The Historiography of the First Russian Antarctic Expedition, 1819-21

 
 
Palgrave Macmillan (Verlag)
  • erscheint ca. am 14. Dezember 2020
 
  • Buch
  • |
  • Hardcover
  • |
  • XXI, 322 Seiten
978-3-030-59545-6 (ISBN)
 
This book looks at the different ways in which Russian historians and authors have thought about their country's first Antarctic expedition (1819-21) over the past 200 years. It considers the effects their discussions have had on Russia's Antarctic policy and may yet have on Antarctica itself. In particular, it examines the Soviet decision in 1949, in line with the cultural policies of late Stalinism, to revise the traditional view of the expedition in order to claim that it was Russian seamen that first sighted the Antarctic mainland in January 1820; this claim remains the official position in Russia today. The author illustrates, however, that the case for such a claim has never been established, and that attempts to make it damaged the work of successive Russian historians. Providing a timely assessment of Russian historiography of the Bellingshausen expedition and examining the connections between the priority claim and national policy goals, this book represents an important contribution to the history of the Antarctic.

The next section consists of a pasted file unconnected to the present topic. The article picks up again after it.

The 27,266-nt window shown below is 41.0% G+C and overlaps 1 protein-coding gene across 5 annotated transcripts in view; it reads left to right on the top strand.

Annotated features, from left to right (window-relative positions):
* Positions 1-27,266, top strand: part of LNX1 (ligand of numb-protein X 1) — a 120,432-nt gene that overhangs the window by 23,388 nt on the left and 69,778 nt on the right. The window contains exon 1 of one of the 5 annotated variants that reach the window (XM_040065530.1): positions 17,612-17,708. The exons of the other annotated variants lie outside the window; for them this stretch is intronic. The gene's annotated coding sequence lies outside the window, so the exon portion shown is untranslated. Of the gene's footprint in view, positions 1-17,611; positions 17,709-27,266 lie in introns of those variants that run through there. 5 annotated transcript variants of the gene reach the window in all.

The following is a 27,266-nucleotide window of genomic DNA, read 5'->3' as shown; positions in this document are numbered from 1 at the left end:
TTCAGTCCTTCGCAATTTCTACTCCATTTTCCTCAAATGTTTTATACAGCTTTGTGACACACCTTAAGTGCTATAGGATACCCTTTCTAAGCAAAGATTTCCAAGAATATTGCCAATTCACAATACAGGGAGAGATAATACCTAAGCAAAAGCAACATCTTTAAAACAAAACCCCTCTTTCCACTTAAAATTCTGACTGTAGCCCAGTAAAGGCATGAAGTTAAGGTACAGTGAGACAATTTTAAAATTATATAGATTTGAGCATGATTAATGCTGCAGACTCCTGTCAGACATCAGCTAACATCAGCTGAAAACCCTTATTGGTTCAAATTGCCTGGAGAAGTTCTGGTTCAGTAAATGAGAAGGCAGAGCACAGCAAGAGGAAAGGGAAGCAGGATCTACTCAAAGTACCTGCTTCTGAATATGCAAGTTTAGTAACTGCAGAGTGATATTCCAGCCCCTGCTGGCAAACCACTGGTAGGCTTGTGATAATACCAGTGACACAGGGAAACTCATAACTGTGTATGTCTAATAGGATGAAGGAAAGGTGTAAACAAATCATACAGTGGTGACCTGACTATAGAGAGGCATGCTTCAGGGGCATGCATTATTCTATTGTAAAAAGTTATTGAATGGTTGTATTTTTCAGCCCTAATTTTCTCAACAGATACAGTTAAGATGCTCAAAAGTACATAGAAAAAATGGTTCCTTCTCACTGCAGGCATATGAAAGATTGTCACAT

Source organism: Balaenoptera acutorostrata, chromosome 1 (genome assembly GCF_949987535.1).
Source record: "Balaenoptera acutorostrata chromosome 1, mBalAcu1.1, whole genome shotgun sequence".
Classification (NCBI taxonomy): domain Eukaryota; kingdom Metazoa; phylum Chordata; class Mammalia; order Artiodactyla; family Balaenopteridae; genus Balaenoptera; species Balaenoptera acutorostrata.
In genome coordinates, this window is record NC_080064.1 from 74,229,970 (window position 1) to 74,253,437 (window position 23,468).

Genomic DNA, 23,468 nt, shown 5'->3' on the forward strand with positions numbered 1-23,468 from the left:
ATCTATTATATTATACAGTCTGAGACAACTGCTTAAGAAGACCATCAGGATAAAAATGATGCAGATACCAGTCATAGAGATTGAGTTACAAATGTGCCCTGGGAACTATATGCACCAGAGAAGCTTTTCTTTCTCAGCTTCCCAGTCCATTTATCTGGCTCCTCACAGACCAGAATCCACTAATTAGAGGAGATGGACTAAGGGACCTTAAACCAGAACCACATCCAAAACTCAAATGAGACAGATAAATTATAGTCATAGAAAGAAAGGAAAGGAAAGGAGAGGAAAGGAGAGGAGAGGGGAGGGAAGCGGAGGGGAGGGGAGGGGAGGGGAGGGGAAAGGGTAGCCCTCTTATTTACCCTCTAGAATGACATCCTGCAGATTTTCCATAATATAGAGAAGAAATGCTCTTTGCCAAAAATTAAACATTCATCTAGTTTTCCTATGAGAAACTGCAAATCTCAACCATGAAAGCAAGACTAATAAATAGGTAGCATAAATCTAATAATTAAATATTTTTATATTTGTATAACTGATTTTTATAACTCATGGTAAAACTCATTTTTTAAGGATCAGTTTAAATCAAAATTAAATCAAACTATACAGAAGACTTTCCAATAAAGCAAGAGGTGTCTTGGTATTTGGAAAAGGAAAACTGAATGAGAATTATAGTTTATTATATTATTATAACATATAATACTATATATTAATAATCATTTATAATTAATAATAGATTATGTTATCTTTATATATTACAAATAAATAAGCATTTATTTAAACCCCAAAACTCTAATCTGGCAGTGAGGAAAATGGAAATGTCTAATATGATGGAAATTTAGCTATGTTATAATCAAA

1st ed. 2020
  • Englisch
  • Cham
  • |
  • Schweiz
Springer International Publishing
  • Für Beruf und Forschung
  • 7
  • |
  • 7 farbige Abbildungen
  • |
  • 7 Illustrations, color; XXI, 322 p. 7 illus. in color.
  • Höhe: 21 cm
  • |
  • Breite: 14.8 cm
978-3-030-59545-6 (9783030595456)
10.1007/978-3-030-59546-3
weitere Ausgaben werden ermittelt
Rip Bulkeley lives in Oxford, UK, and has published numerous articles on polar history, and on the Bellingshausen expedition in particular, in Polar Record and other journals. His book Bellingshausen and the Russian Antarctic Expedition (Palgrave Macmillan, 2014) was awarded the Anderson Medal by the Society of Nautical Research.
1. Introduction.- 2. The Cultural Context.- 3. The First Assessment.- 4. Shifting Grounds.- 5. Lazarev's Letter.- 6. Transformation.- 7. Attempted Consolidation.- 8. The Latter Soviet period.- 9. Modern Russia.- 10. Conclusions.
This book looks at the different ways in which Russian historians and authors have thought about their country's first Antarctic expedition (1819-21) over the past 200 years. It considers the effects their discussions have had on Russia's Antarctic policy and may yet have on Antarctica itself. In particular, it examines the Soviet decision in 1949, in line with the cultural policies of late Stalinism, to revise the traditional view of the expedition in order to claim that it was Russian seamen that first sighted the Antarctic mainland in January 1820; this claim remains the official position in Russia today. The author illustrates, however, that the case for such a claim has never been established, and that attempts to make it damaged the work of successive Russian historians. Providing a timely assessment of Russian historiography of the Bellingshausen expedition and examining the connections between the priority claim and national policy goals, this book represents an important contribution to the history of the Antarctic.

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